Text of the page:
> European Chemicals Agency Reignites Glyphosate Carcinogen Debate - The Food Safety Company European Chemicals Agency Reignites Glyphosate Carcinogen Debate - The Food Safety Company
  • Latest News

    Thursday, 16 March 2017

    European Chemicals Agency Reignites Glyphosate Carcinogen Debate


    Glyphosate is one of the most commonly used weed-killers for agricultural purposes in the world, yet for a fair while now it has been at the centre of an intense and important debate. It began in 2015, when a study conducted by the World Health Organisation’s (WHO’s) International Agency for Research on Cancer (IARC) concluded that glyphosate was “probably carcinogenic to humans”. This was later contradicted in another WHO study, co-authored alongside the UN’s Food and Agriculture Organisation (FAO), which claimed that the chemical was “unlikely to pose a carcinogenic risk to humans from exposure through the diet”. The debate then began full-force, seemingly with neither side holding all the necessary facts to back up their assertion.

    Now the European Chemical Agency’s (ECHA’s) Committee for Risk Assessment has further muddied the waters by concluding that available scientific evidence “did not meet the criteria to classify glyphosate as a carcinogen, as a mutagen or as toxic for reproduction”.

    The announcement has been welcomed by farmers, criticised by environmental groups, and will be taken into consideration later this year when the European Commission and EU member states meet to discuss the possible renewal of licensing approval for glyphosate as an active substance in pesticides.

    One prominent supporter of the announcement has been National Farmers’ Union (NFU) Vice President Guy Smith, who commented, “The overwhelming weight of evidence shows that glyphosate poses no risk to human health when used correctly. This opinion is shared by regulatory bodies around the world, including the WHO, the FAO and the European Food Safety Authority (EFSA).

    “Glyphosate plays a vital role in agriculture in the UK and around the world. It reduces the need to use other herbicides, it helps to protect soil and cut greenhouse gas emissions by reducing the need for ploughing, and it enables farmers in this country to grow crops that help produce safe, affordable, high quality British food.

    “Now ECHA has released its classification there can be no reason why glyphosate should not be reauthorised for a further 15 years when the European Commission makes its decision later this year.”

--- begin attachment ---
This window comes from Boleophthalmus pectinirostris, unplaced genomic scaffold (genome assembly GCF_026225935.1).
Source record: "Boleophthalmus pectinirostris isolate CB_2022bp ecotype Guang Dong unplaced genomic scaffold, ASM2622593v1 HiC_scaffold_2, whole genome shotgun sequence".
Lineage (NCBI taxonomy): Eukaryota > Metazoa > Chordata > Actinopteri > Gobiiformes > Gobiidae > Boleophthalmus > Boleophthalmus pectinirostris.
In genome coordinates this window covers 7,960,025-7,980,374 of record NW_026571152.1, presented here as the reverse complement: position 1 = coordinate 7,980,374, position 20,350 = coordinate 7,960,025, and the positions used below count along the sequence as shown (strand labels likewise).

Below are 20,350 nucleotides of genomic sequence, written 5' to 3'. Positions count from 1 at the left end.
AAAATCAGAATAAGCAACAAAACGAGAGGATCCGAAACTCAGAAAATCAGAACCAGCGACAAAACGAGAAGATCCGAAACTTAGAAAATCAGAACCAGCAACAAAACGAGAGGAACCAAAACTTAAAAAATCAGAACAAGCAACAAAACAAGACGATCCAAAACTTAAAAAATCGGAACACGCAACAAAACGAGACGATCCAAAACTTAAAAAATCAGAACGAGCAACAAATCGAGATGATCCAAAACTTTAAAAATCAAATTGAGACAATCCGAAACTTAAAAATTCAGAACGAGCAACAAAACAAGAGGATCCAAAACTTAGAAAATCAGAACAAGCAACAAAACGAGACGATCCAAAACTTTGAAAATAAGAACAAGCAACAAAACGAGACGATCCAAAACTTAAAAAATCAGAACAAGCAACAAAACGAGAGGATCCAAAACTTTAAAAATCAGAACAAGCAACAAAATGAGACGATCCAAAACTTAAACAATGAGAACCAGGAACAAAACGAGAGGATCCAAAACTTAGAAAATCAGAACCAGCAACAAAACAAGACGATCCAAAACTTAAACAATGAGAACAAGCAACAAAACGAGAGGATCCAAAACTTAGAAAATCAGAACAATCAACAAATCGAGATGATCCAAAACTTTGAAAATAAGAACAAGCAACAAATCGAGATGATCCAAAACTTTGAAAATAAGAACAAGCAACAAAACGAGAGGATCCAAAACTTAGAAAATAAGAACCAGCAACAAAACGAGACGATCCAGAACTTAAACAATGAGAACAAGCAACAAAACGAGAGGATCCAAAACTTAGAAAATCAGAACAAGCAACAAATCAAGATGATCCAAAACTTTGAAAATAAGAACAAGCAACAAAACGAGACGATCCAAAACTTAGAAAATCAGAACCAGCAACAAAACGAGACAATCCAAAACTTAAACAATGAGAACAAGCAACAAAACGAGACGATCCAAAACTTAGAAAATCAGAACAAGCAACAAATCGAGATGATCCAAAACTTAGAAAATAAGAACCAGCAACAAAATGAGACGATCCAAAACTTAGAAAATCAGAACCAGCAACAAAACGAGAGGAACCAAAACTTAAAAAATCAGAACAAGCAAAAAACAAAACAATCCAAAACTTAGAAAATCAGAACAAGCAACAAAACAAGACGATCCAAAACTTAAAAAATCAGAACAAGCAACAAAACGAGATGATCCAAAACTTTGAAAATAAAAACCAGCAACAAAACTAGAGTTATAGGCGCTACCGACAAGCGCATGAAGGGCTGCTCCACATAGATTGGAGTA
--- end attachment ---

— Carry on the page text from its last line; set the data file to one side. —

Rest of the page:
Taking the opposite stance is Peter Melchett, Policy Director for the Soil Association, who argues, “The ECHA’s view contradicts the position of the IARC, which classified glyphosate as a ‘probable carcinogen’ in 2015.

    “It is not clear why the ECHA reached a different conclusion from IARC but unlike IARC, the ECHA has relied to a large extent on unpublished data from the pesticide industry, which is unlikely to be made available for independent scientific scrutiny or verification.

    “The ECHA only reviewed evidence on glyphosate in isolation, rather than as it is used, in products that always contain other substances. However, EFSA has cautioned that some glyphosate products ‘contain higher toxicity’. It has also recommended the UK and other governments to restrict the use of glyphosate pre-harvest, and in public parks, playgrounds and gardens.

    “While the debate on links between glyphosate and cancer will continue, the ECHA’s opinion doesn’t change the pressing need to develop even more practical alternatives for those farmers who currently rely on it.”

    The ECHA states that alongside published studies on glyphosate, the committee also made use of full access to original reports of studies conducted by industry, and that they have “assessed all the scientific data”.


    Sam Bonson

    Sam is an aspiring novelist with a passion for fantasy and crime thrillers. He is currently working as a content writer, journalist & editor in an attempt to expand his horizons.
    • Blogger Comments
    • Facebook Comments

    0 comments:

    Post a Comment

    Please leave your comments and we will post them as soon as possible

    Item Reviewed: European Chemicals Agency Reignites Glyphosate Carcinogen Debate Rating: 5 Reviewed By: Food Safety Co
    Scroll to Top